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Flashback Friday: Games We Love – Miami 28, Oklahoma 16; 9/27/86

As we endure the long summer while waiting for the start of football season, State of the U will look back each Friday on a great game in Hurricane football history to get us pumped for the season. This week, we re-visit Miami's domination of the top-ranked Sooners in 1986. If there's a game you want us to re-visit, please feel free to include your request in the comments below.

Sebastian had plenty to celebrate against Oklahoma in 1986.
Sebastian had plenty to celebrate against Oklahoma in 1986.
Kim Klement-USA TODAY Sports

The 80’s were just special, weren’t they? Cheesy – yet classic – movies. Big hair and power ballads. Super Mario Brothers. Reebok pumps.

And football. Oh yes, football.

Back when people could still have fun – when there was no social media and the world wasn’t getting painfully sensitive over behavior that could be irrationally construed as offensive – we had some fun, fun times in college football (I’m looking at you, back-flipping Horace Copeland and Randal Hill dancing in the Cotton Bowl tunnel). And in 1985-86, Miami and Oklahoma – two of America’s powerhouse programs during that time – provided a pair of memorable matchups.

Miami broke quarterback Troy Aikman’s ankle in 27-14 win in Norman, OK in 1985. The Sooners, who bounced back and beat Penn State in the Orange Bowl to claim the 1985 national championship, were looking to exact some revenge on September 27, 1986.

Instead, Miami would use the day to showcase an offense that averaged 36.2 points per game, featuring Michael Irvin, Melvin Bratton, Alonzo Highsmith, and Brian Blades.

And, of course, Vinny Testaverde.

Oh, and it was a battle of the top two-ranked teams in the country, which is always a memorable occasion.

On the eve before this orange-green-crimson-cream powder keg would explode, some Miami players lit the fuse the evening before. Melvin Bratton and Alonzo Highsmith delivered a late-night wake up call to Brian Bosworth in his Fontainbleau hotel room the night before the game.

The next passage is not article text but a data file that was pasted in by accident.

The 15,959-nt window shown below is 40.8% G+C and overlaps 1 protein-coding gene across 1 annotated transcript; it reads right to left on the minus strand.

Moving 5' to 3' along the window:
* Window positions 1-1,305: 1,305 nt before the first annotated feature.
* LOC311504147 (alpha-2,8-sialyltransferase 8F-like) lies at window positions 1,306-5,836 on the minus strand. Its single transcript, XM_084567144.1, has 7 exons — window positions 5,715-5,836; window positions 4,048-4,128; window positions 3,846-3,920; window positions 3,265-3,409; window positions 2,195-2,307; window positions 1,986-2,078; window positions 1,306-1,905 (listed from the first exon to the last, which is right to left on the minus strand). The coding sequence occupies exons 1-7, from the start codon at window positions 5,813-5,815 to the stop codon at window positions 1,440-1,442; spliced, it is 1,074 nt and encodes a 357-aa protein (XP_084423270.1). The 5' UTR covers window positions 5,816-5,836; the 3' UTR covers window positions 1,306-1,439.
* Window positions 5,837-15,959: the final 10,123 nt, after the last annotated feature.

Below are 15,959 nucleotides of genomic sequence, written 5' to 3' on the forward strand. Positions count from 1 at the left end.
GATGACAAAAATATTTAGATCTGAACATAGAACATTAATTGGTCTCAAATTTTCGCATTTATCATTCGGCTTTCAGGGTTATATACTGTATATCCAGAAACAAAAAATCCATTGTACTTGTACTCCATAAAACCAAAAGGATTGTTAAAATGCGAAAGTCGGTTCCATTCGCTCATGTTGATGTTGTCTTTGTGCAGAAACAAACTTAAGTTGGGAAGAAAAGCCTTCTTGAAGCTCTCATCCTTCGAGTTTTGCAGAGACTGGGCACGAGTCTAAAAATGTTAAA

If that was a wake-up call (literally), the next day was an awakening for Oklahoma, as far as what was still to come over the next several years from the Miami football program. Testaverde passed for four touchdowns, including two within 44 seconds that put Miami ahead 21-3 in the third quarter and effectively bury the Sooners. His third went to Irvin in the closed West end zone that saw Michael completely engulfed by the delirious fans in the front row. He also had his proverbial Heisman moment, as he escaped from a sack – his shoulder pads flapping in the wind – and scrambled from one sideline to the other for a ten-yard gain.

That 1986 team would complete a perfect regular season before a gut-wrenching loss in one of the most unforgettable bowl games in college football history. Miami – who exited the plane in combat fatigues – fell to Joe Paterno’s Penn State Nittany Lions 14-10 despite rolling up an incredible 445 yards of offense. Testaverde’s fifth interception of the game was pulled in by linebacker Pete Giftopoulos in the end zone, ending a dream season for Miami.

Still, that 1986 team was as talent-laden as perhaps any team Miami has ever fielded, save perhaps for the 2000-2001 squads. It was an unforgettable season, and thrashing the top-ranked Sooners in the Orange Bowl serves as the highlight of the year.

Go Canes!